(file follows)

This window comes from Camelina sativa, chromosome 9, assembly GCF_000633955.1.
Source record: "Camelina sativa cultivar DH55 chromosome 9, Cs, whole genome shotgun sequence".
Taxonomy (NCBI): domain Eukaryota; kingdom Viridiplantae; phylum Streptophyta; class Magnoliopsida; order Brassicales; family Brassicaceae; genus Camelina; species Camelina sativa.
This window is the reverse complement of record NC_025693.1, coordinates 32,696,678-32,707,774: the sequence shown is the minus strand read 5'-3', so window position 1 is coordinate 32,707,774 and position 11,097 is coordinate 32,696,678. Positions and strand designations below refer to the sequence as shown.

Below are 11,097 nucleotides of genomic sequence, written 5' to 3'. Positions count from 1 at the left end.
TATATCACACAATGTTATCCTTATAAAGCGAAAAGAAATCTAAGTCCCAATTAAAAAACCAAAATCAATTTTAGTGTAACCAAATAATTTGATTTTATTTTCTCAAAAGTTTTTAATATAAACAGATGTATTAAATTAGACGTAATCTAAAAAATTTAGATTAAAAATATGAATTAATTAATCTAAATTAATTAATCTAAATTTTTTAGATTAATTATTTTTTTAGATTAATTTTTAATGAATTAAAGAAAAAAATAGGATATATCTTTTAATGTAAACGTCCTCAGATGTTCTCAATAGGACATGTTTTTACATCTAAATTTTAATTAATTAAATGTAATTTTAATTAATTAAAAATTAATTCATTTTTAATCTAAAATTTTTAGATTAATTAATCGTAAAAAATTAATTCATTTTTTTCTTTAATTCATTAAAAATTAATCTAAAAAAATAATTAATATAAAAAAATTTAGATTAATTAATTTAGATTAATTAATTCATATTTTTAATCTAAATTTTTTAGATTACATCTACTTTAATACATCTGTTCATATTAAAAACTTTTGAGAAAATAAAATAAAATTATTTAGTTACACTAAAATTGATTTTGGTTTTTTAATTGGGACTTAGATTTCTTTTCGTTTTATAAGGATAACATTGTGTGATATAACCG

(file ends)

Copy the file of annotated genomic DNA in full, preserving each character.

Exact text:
This window comes from Camelina sativa, chromosome 9, assembly GCF_000633955.1.
Source record: "Camelina sativa cultivar DH55 chromosome 9, Cs, whole genome shotgun sequence".
Taxonomy (NCBI): domain Eukaryota; kingdom Viridiplantae; phylum Streptophyta; class Magnoliopsida; order Brassicales; family Brassicaceae; genus Camelina; species Camelina sativa.
This window is the reverse complement of record NC_025693.1, coordinates 32,696,678-32,707,774: the sequence shown is the minus strand read 5'-3', so window position 1 is coordinate 32,707,774 and position 11,097 is coordinate 32,696,678. Positions and strand designations below refer to the sequence as shown.

Below are 11,097 nucleotides of genomic sequence, written 5' to 3'. Positions count from 1 at the left end.
TATATCACACAATGTTATCCTTATAAAGCGAAAAGAAATCTAAGTCCCAATTAAAAAACCAAAATCAATTTTAGTGTAACCAAATAATTTGATTTTATTTTCTCAAAAGTTTTTAATATAAACAGATGTATTAAATTAGACGTAATCTAAAAAATTTAGATTAAAAATATGAATTAATTAATCTAAATTAATTAATCTAAATTTTTTAGATTAATTATTTTTTTAGATTAATTTTTAATGAATTAAAGAAAAAAATAGGATATATCTTTTAATGTAAACGTCCTCAGATGTTCTCAATAGGACATGTTTTTACATCTAAATTTTAATTAATTAAATGTAATTTTAATTAATTAAAAATTAATTCATTTTTAATCTAAAATTTTTAGATTAATTAATCGTAAAAAATTAATTCATTTTTTTCTTTAATTCATTAAAAATTAATCTAAAAAAATAATTAATATAAAAAAATTTAGATTAATTAATTTAGATTAATTAATTCATATTTTTAATCTAAATTTTTTAGATTACATCTACTTTAATACATCTGTTCATATTAAAAACTTTTGAGAAAATAAAATAAAATTATTTAGTTACACTAAAATTGATTTTGGTTTTTTAATTGGGACTTAGATTTCTTTTCGTTTTATAAGGATAACATTGTGTGATATAACCG